This is not just a film. It is a movement. A wake-up call for all Indians who think all men are born equal (what about the women? That, some other time). Get real. The caste system still exists in various forms. Inequality is in our DNA. Anubhav Sinha tore through the caste system in his masterpiece Article 15 …or perhaps “tore” is not exactly what he did. The tone was far more gentle, the approach sweetly savage.
In Karnan the director Mari Selvaraj’s anger is stamped (like a heavy boot on a cowering face) on every frame. It is safe to assume that Dhanush plays the director’s alter ego. A seething living exploding fireball of indignation. Dhanush, in one of his best performances, plays Karnan the only loud unstoppable voice of protest in a tiny village in Tamil Nadu which probably doesn’t exist on the map.
It’s a village of lower caste people forever oppressed humiliated and ostracized from the mainstream. One of the villagers’ primary anguish has to do with no bus stopping at their village. The authorities just don’t think they are of any consequence. While the other villagers accept their fate as nobodies why does one young man feel so strongly about it? Why does Karnan seethe with anger every time a bus refuses to stop in his village? Or a child dies on the road for the lack of medical attention (this is before the COVID when every human life had the right to healthcare)? Or when, in that moment of supreme eruption, elders of the godforsaken village are bundled and taken to the than a and thrashed all night?
Is this socially acceptable behaviour? Shockingly it is. For the downtrodden underdogs, living at ground level, humiliation subjugation and manipulation are everyday occurrences. All men are born unequal, some like the villagers in Kodiyankulam are more unequal. This jolting brutally violent film serves as a timely warning to all of us locked away in our citadels. India is simmering with discontent. We are sitting on a hotbed of exploitation that can erupt anytime. That small nondescript village in Karnan becomes a microcosm of the Great Indian Reality. Ignore at your own risk.
I have seen innumerable seething simmering films about social injustice. None so tense and implosive. I’ve seen several angry heroes. None as angry as Karnan. As played by Dhanush he is the voice of a voiceless village. The hand that won’t hold itself back. The face of the social protester who is no poster boy. He will act. He will kill. He won’t be stopped. Dhanush is so volatile I have never felt more compromised, more a part of the socio-economical system that allows a handful to have all the wealth and power.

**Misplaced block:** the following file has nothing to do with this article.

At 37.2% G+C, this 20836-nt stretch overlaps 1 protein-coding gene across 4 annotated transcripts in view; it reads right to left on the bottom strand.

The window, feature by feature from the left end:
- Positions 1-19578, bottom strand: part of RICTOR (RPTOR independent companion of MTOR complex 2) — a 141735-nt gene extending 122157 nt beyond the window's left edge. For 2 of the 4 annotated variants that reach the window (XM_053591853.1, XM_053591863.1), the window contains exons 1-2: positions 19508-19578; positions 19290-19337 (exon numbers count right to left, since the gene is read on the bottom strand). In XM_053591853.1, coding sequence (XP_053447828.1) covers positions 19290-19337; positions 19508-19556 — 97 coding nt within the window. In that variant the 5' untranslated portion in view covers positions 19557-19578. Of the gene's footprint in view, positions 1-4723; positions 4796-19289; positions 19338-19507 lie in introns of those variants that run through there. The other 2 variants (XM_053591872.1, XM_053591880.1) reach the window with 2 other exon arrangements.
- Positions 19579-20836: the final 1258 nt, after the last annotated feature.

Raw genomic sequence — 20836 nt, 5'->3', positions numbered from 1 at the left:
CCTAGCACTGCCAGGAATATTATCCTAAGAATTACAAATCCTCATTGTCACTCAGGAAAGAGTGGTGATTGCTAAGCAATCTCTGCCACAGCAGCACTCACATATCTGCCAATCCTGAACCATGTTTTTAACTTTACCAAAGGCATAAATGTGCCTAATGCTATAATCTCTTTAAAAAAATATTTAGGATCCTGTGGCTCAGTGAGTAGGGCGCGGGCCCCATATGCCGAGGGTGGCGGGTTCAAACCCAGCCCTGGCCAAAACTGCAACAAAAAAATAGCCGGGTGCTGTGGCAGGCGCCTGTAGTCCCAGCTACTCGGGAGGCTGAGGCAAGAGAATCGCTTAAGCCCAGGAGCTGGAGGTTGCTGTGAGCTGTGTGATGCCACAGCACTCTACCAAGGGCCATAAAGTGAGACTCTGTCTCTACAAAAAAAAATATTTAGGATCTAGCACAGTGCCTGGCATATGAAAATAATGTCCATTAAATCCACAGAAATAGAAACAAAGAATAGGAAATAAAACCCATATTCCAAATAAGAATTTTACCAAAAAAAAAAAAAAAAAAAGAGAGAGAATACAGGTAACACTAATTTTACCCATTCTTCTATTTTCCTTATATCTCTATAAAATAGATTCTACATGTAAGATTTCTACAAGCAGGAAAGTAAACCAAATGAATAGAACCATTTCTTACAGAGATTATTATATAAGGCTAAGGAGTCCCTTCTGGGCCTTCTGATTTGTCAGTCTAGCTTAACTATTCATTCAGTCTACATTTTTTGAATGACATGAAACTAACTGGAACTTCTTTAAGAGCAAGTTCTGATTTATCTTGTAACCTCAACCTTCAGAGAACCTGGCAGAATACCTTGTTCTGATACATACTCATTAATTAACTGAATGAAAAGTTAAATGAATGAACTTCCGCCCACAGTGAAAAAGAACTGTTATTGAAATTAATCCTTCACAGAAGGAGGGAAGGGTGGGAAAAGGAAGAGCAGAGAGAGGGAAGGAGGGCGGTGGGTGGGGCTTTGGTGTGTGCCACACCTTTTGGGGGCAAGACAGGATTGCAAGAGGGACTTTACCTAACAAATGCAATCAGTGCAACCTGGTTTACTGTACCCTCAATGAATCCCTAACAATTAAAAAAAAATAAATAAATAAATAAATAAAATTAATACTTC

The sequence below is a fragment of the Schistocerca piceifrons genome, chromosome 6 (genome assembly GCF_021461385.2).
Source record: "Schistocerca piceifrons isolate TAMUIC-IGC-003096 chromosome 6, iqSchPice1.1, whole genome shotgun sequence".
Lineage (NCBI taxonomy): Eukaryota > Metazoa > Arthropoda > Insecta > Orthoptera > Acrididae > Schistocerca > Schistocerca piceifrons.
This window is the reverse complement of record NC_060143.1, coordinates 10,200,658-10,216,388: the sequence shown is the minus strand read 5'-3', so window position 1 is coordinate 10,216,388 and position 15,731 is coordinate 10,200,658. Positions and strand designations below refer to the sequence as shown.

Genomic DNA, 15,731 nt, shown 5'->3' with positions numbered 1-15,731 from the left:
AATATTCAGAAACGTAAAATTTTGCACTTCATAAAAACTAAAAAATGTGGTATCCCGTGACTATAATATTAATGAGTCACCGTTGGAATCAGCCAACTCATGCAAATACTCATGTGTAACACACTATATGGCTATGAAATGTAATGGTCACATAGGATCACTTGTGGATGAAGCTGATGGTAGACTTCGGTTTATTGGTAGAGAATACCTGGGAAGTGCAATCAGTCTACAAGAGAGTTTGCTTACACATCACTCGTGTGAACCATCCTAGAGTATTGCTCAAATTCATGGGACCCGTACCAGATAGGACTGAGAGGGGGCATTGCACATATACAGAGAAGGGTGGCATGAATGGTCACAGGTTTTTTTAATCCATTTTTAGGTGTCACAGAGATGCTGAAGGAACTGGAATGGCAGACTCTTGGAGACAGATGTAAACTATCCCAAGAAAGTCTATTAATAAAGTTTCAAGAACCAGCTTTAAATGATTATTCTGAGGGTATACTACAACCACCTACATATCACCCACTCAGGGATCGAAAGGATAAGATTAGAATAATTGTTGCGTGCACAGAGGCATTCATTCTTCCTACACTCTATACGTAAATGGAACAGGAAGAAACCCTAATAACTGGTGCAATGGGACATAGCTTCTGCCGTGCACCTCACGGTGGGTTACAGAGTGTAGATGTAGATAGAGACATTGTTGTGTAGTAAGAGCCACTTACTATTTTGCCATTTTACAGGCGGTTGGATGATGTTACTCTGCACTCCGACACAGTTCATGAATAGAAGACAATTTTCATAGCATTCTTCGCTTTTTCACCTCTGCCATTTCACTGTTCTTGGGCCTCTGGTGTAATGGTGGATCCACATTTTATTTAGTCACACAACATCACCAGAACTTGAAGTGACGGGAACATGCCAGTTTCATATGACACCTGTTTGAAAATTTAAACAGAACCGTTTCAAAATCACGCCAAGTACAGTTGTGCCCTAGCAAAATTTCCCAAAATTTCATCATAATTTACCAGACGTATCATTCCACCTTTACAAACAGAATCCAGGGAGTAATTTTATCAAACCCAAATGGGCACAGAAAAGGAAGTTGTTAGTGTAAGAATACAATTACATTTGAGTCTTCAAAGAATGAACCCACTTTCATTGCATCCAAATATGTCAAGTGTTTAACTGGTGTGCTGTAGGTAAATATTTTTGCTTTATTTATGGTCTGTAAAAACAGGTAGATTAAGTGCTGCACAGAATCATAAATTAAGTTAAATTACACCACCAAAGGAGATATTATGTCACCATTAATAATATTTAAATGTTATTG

To be honest I have never seen a film like Karnan. It rambles and roars, dances and writhes as it explores the dynamics of exploitation with a straightforwardness that eschews any kind of cinematic deceit. And yet strangely enough it is filled with allegorical allusions and metaphors including a masked girl child indicative of the faceless victim, and a donkey with its two front legs tied which Karnan frees before the climactic violence (get it?)
At its heart, Karnan is a distinctly violent film. The carnage at the climax will make your stomach churn, as it is meant to. You cannot turn away from the savagery. Avoidance is not an option. Karnan puts you right in the vortex of the violent underbelly that the higher classes have willy-nilly nurtured. It will make your blood boil.
This is a no-frills drama authentic almost-documentary like drama filmed on an epic canvas with mobs running towards us with sticks rods boulders and their wrath. It scoffs at melodrama and music (the songs are sharply critical folk tunes, or shall we call them fork tunes?).
It is a drama of heightened realism where the hero rides into the carnage of his village on a horse. It is a frightening, fascinating unforgettable film that you would give anything to forget. But it won’t go away. It tells us that the underprivileged won’t be ignored any more. And why.
The performances are beyond brilliant, as is the camerawork (Theni Eswar), music (Santhosh Narayanan) ….and the razor-sharp editing (Selva RK) which creates an illusion of a lazy narrative only to bludgeon us with a scathing eruption of violence which we may or may not see coming. How does it matter?
Directed by Mari Selvaraj, Karnan gets 4 stars!
Image Source:- youtube/thinkmusicindia, twitter/karthikravivarm
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